He committed to a certain amount of hours per week, when I first confronted him about him not keeping to it, he resolved to 'make it up etc.', and committed to even more hours for the second week. Second week started off strong (this past Monday), there was less than 10 hrs. worth of work left (and he had committed to 8hrs per day).  And since Tuesday, (when he was supposed to give me a first working version for testing) he's been practically unreachable.  No reply on Tuesday.  On Wednesday, he told me that he'd give me the version to test that day.  Nothing came.   Same thing on Thursday.  Finally received it from him today and it's full of bugs (which is to be somewhat expeceted), but he's not being very responsive about it.  And to deal with these bugs on Tuesday, would be one thing...dealing with them now, is a different story.  I'm also finding that certain things that were supposed to be implemented, simply aren't.  

 

While going the route of multiple contractors would have kinda given me more options in the beginning, this dev could have pulled this same act with an experienced pm, no?

 

Also, to do the same vetting and intro steps with 4 devs, that I did with this one, the amount of time/resources (and perhaps cost, too) required for a single contract starts to really grow.   

 

I've asked him for the source code a few times today, and he hasn't provided it yet. 

I'd very much apprecaite your direction both in the general sense, and for this specific case as well.  

 

 

 

re: "In such a case you would just advise going the route of hiring multiple contractors and giving the small pieces/tests initially?"

 

This would be helpful, yes.

 

You say you aren't qualified to serve as a project manager, and you are not going to hire one for this project.

 

Obviously the one freelancer you hired wasn't performing the role of project manager either.

 

If you hire enough people, and ask them to work in a modular fashion, then you can hopefully get the work done. But you'll have to do the best you can to work as the project manager.


That means that you will need to ask freelancers to work on individual modules and turn them in and you will need to test them to make sure things work as you expect them to.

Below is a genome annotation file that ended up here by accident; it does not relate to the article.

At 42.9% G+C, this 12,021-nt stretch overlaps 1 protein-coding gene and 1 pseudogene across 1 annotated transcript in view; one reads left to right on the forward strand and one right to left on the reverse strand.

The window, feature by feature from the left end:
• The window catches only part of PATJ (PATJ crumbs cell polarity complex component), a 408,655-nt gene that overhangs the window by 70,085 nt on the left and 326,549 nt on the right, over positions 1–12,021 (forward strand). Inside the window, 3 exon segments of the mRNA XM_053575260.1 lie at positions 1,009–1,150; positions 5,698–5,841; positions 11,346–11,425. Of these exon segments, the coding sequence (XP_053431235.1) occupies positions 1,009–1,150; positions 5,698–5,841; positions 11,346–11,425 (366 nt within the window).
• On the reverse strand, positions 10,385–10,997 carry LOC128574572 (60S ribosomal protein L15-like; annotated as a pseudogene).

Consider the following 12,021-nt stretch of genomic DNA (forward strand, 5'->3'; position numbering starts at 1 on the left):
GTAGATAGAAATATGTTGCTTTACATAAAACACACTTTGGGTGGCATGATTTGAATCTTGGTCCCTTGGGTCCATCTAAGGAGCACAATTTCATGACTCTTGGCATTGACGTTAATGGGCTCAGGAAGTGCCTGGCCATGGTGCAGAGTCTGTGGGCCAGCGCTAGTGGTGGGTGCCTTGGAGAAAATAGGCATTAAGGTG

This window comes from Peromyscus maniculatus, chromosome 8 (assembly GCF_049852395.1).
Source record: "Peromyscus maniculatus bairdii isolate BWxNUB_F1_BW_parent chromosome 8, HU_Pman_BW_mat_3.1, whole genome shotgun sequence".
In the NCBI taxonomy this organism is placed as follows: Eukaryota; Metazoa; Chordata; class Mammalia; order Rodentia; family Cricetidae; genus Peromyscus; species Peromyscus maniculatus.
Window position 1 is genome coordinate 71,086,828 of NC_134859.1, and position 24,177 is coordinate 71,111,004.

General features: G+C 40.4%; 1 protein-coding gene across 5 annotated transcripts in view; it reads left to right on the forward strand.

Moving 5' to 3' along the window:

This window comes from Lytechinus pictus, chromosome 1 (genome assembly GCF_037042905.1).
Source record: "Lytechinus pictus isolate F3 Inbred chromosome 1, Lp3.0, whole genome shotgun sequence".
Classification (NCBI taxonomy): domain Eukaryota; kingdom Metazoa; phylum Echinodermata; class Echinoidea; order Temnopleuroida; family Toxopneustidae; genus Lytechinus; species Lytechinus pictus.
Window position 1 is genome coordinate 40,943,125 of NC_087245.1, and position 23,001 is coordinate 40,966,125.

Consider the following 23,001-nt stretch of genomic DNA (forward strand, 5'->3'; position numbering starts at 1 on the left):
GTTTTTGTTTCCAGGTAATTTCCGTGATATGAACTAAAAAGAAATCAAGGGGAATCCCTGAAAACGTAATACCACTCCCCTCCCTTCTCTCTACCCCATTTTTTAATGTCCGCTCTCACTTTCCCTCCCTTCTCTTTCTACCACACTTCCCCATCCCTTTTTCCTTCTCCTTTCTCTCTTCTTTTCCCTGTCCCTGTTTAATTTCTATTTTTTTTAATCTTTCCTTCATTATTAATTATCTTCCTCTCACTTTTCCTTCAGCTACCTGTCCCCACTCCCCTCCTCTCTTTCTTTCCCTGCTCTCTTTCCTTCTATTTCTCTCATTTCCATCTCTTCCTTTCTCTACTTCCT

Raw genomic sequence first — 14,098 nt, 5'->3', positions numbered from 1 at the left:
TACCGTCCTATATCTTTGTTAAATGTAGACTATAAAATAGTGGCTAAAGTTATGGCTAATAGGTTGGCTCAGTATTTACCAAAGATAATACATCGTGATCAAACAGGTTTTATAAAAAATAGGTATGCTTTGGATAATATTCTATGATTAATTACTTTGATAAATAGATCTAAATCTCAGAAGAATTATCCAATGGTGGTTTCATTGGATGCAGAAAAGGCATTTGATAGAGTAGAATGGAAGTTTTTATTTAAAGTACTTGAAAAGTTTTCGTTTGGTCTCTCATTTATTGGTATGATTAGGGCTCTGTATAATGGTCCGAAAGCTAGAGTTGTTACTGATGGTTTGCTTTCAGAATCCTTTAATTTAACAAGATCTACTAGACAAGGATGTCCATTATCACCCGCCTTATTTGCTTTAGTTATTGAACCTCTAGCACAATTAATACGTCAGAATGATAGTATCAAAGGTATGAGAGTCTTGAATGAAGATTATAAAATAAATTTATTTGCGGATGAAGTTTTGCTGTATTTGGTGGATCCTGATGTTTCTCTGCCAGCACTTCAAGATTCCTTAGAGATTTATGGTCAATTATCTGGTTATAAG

Check everybody's work. Test that it works for you, from your own computer or device.

 

You can't just hire a random stranger and expect him to work on a big project without checking things. Having a freelancer tell you that something was done hasn't been helpful to you.

 

If you can't compile the individual modules together yourself, you'll need to hire somebody who can do that.

Thank you again,  Preston for your guidance. 

I mispoke - essentially I am serving as pm, taking a few different modules from diffrerent sources and compiling them on my on machine. 


What I'm understanding from you, is that for this project (or part of my project), which I saw as a 1-man job taking 30-60 hours - I should have broken it down further and given different developers different parts.

 

It may have been a too difficult with this specific project (given it's specific nature, and not having a clue about how to 'architect' software), but if I had, it would have signifigantly reduced my reliance and subsequently my risk on any specific part or person.   After this learning experience, I think I would even change the scope and specs of the project, if I didn't otherwise see a way of to delegate different parts to different developers. 

 

Is that the idea??  

 

Whether a single person does all the work, or dozens of people do the work...

 

...you, as the project owner, will be more successul if the project is created in a modular fashion.


Complex projects need to be created in a modular fashion.

Each piece needs to work well on its own. Each needs to be tested and demonstrated.

 

That is best way to ensure that the project works well.

 

Both from a technical point of view, as well as for the purposes of project management and cost.

 

If you receive and demonstrate working pieces of the overall project, you're on the right track. You can continue working with the freelancers who deliver those functional, tested, high-quality parts.

 

But if you just have somebody telling you they're working on it, and you can't see the individual results until the very end, then you don't really know what is going on.

 

So yes, using multiple freelancers to work on individual parts of the project is a great way to go.

But using a single quality freelancer to do everything can also work.


But either way, you want to see each piece functioning, and you only want to work with freelancers who are really delivering what you need.

 

What can get tricky - and this varies depending on the type of project or development platform - is putting everything together. You either have the expertise to do this yourself, or you don't. So you may need to hire somebody to help with the overall architecture. Sometimes that is a project manager. Sometimes that is a lead developer. Sometimes that is you.

Worst case scenario... if you really can't hire a project manager and you don't have any technical know-how... then at very least you need to work with a freelancer who will deliver the project to you a piece at a time. Even if it means delivering the whole project in steps.

 

Like this:

 

The project performs functions A, B, C, D, E, F.

This will take time to complete.

Require the developer to provide you with the working application doing ONLY Function A.

Then Functions A, B.

Then Functions A, B, C.